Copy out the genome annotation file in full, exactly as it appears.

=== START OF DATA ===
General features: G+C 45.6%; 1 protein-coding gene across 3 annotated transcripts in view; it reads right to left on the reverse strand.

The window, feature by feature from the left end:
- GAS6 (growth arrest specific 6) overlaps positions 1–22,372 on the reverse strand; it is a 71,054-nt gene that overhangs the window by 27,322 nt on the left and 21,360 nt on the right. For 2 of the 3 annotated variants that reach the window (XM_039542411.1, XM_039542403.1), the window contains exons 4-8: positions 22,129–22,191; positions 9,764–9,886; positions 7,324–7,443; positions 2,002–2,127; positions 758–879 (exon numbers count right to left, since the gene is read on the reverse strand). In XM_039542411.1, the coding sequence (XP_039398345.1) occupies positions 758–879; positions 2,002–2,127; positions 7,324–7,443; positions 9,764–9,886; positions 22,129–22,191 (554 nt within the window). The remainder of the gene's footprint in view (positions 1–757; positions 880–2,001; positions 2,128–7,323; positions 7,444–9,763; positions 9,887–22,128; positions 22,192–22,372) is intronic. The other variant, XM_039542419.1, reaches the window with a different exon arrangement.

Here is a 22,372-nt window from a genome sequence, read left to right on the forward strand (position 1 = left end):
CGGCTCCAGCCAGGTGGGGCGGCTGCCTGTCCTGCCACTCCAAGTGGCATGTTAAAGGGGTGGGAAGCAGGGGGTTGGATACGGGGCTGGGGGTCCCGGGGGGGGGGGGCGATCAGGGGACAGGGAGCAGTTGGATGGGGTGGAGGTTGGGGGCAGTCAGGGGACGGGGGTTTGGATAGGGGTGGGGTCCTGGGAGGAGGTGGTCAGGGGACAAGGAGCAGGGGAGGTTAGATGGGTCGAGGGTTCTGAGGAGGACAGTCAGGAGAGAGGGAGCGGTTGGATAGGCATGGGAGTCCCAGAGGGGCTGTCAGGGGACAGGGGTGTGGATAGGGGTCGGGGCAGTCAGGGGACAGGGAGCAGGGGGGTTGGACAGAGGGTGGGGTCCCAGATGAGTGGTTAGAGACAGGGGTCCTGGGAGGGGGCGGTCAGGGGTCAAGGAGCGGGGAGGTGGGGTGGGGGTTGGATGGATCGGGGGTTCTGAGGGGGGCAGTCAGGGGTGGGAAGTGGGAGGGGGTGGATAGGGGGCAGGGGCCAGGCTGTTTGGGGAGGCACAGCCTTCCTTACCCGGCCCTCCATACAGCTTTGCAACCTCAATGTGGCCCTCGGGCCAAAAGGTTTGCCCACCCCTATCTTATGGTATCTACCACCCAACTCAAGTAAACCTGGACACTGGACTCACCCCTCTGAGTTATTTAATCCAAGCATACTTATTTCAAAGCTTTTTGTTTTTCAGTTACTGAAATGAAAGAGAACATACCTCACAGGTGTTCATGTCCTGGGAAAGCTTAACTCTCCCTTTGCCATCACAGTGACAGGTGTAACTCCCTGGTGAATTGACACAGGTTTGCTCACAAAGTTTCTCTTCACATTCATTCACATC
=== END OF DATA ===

General features: G+C 45.6%; 1 protein-coding gene across 3 annotated transcripts in view; it reads right to left on the reverse strand.

The window, feature by feature from the left end:
- GAS6 (growth arrest specific 6) overlaps positions 1–22,372 on the reverse strand; it is a 71,054-nt gene that overhangs the window by 27,322 nt on the left and 21,360 nt on the right. For 2 of the 3 annotated variants that reach the window (XM_039542411.1, XM_039542403.1), the window contains exons 4-8: positions 22,129–22,191; positions 9,764–9,886; positions 7,324–7,443; positions 2,002–2,127; positions 758–879 (exon numbers count right to left, since the gene is read on the reverse strand). In XM_039542411.1, the coding sequence (XP_039398345.1) occupies positions 758–879; positions 2,002–2,127; positions 7,324–7,443; positions 9,764–9,886; positions 22,129–22,191 (554 nt within the window). The remainder of the gene's footprint in view (positions 1–757; positions 880–2,001; positions 2,128–7,323; positions 7,444–9,763; positions 9,887–22,128; positions 22,192–22,372) is intronic. The other variant, XM_039542419.1, reaches the window with a different exon arrangement.

Here is a 22,372-nt window from a genome sequence, read left to right on the forward strand (position 1 = left end):
CGGCTCCAGCCAGGTGGGGCGGCTGCCTGTCCTGCCACTCCAAGTGGCATGTTAAAGGGGTGGGAAGCAGGGGGTTGGATACGGGGCTGGGGGTCCCGGGGGGGGGGGGCGATCAGGGGACAGGGAGCAGTTGGATGGGGTGGAGGTTGGGGGCAGTCAGGGGACGGGGGTTTGGATAGGGGTGGGGTCCTGGGAGGAGGTGGTCAGGGGACAAGGAGCAGGGGAGGTTAGATGGGTCGAGGGTTCTGAGGAGGACAGTCAGGAGAGAGGGAGCGGTTGGATAGGCATGGGAGTCCCAGAGGGGCTGTCAGGGGACAGGGGTGTGGATAGGGGTCGGGGCAGTCAGGGGACAGGGAGCAGGGGGGTTGGACAGAGGGTGGGGTCCCAGATGAGTGGTTAGAGACAGGGGTCCTGGGAGGGGGCGGTCAGGGGTCAAGGAGCGGGGAGGTGGGGTGGGGGTTGGATGGATCGGGGGTTCTGAGGGGGGCAGTCAGGGGTGGGAAGTGGGAGGGGGTGGATAGGGGGCAGGGGCCAGGCTGTTTGGGGAGGCACAGCCTTCCTTACCCGGCCCTCCATACAGCTTTGCAACCTCAATGTGGCCCTCGGGCCAAAAGGTTTGCCCACCCCTATCTTATGGTATCTACCACCCAACTCAAGTAAACCTGGACACTGGACTCACCCCTCTGAGTTATTTAATCCAAGCATACTTATTTCAAAGCTTTTTGTTTTTCAGTTACTGAAATGAAAGAGAACATACCTCACAGGTGTTCATGTCCTGGGAAAGCTTAACTCTCCCTTTGCCATCACAGTGACAGGTGTAACTCCCTGGTGAATTGACACAGGTTTGCTCACAAAGTTTCTCTTCACATTCATTCACATC